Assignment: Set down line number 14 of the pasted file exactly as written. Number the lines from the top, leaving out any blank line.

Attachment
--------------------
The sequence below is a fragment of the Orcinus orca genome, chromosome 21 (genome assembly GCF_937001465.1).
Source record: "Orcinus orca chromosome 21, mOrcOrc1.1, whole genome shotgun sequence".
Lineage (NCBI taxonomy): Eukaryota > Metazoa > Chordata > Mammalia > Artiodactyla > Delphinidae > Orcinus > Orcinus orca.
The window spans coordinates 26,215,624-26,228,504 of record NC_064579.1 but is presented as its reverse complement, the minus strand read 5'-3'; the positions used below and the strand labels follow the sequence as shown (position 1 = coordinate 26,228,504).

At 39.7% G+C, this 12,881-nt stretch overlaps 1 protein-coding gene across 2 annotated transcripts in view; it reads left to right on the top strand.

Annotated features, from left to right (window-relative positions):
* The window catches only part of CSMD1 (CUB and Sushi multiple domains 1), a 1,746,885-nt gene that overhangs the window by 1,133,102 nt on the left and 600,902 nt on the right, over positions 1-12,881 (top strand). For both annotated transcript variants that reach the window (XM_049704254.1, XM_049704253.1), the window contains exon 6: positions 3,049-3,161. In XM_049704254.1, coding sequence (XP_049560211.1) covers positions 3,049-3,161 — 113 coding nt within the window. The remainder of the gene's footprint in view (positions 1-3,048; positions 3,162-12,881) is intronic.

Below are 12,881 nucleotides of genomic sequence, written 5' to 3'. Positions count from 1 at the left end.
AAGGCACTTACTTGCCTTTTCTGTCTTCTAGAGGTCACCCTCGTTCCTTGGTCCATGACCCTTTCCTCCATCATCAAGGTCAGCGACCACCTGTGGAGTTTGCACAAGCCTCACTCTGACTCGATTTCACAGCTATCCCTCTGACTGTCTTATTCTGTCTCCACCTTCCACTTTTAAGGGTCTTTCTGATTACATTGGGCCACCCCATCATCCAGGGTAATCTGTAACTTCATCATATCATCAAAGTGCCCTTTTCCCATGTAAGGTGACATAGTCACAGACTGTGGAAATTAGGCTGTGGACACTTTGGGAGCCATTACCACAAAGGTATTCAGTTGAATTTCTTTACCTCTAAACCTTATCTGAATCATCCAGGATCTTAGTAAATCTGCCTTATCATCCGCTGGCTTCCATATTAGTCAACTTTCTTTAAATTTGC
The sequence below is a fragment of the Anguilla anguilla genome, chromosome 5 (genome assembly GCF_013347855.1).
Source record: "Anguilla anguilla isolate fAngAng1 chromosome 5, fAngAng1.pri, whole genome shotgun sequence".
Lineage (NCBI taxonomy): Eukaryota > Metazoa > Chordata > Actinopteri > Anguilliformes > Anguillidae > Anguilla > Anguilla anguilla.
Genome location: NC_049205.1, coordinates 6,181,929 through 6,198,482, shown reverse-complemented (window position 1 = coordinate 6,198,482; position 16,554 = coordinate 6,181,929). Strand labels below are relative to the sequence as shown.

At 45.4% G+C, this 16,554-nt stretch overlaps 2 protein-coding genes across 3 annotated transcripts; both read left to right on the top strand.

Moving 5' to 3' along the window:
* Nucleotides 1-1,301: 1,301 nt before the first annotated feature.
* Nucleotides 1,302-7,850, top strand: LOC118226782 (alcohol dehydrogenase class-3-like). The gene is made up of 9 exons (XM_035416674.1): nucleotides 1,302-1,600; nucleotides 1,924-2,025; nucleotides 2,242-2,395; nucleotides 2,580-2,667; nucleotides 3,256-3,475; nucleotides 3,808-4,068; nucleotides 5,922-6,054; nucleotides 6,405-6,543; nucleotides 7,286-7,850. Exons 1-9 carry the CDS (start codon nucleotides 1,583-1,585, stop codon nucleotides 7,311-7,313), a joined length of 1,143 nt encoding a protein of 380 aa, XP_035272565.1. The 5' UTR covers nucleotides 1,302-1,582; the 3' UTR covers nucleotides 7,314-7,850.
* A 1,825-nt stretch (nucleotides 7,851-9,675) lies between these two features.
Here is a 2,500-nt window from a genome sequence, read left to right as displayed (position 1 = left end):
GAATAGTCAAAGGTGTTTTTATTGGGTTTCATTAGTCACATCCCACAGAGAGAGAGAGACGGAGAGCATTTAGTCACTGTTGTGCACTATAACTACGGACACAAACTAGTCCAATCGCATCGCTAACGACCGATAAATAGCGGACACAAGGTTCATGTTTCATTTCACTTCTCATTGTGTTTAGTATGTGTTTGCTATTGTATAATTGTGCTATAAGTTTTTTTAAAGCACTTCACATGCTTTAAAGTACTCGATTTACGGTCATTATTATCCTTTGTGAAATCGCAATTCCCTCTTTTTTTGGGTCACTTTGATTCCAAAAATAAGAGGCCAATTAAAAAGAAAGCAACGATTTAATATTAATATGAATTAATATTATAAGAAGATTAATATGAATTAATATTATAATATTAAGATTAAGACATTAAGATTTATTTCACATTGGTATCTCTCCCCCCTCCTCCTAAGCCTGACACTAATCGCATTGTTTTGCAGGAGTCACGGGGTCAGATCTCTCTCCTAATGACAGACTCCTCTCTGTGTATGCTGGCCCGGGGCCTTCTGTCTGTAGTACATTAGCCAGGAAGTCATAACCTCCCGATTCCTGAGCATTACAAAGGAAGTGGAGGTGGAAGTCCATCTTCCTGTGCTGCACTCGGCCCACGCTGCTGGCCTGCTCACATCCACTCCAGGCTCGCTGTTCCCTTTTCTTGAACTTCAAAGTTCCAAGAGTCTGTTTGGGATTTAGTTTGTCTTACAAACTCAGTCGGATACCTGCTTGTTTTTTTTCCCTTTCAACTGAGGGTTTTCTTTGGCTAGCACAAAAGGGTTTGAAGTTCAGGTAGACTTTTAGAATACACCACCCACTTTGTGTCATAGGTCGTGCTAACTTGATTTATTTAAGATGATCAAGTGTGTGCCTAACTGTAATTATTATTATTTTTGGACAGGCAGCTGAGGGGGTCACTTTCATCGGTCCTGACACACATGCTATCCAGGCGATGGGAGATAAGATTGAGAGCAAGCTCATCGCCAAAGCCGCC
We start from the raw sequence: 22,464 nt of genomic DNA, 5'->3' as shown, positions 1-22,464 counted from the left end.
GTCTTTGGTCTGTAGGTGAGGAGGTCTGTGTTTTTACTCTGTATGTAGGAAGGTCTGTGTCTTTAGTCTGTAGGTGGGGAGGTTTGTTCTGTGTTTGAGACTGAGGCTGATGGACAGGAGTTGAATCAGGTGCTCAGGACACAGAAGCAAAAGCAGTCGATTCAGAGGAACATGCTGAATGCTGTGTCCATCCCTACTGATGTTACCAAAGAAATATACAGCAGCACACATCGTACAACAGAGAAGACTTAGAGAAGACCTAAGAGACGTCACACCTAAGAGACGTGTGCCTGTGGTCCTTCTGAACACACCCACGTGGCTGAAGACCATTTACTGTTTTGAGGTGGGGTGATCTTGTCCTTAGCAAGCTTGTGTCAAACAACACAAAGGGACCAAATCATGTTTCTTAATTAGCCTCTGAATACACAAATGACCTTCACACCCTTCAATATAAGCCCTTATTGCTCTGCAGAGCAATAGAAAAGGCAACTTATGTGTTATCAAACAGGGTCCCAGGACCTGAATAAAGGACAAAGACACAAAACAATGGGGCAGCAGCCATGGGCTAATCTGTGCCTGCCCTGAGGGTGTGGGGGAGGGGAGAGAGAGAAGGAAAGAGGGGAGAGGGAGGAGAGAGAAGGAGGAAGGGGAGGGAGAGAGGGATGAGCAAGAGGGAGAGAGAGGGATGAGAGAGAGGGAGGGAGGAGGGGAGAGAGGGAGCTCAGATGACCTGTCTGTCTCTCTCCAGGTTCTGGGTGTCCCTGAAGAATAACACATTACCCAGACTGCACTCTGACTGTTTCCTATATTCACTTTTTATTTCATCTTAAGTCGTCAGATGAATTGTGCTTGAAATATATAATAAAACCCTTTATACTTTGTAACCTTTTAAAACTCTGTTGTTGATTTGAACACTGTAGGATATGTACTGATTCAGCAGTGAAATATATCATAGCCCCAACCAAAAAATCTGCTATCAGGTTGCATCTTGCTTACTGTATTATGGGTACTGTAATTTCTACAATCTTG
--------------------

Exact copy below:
At 45.4% G+C, this 16,554-nt stretch overlaps 2 protein-coding genes across 3 annotated transcripts; both read left to right on the top strand.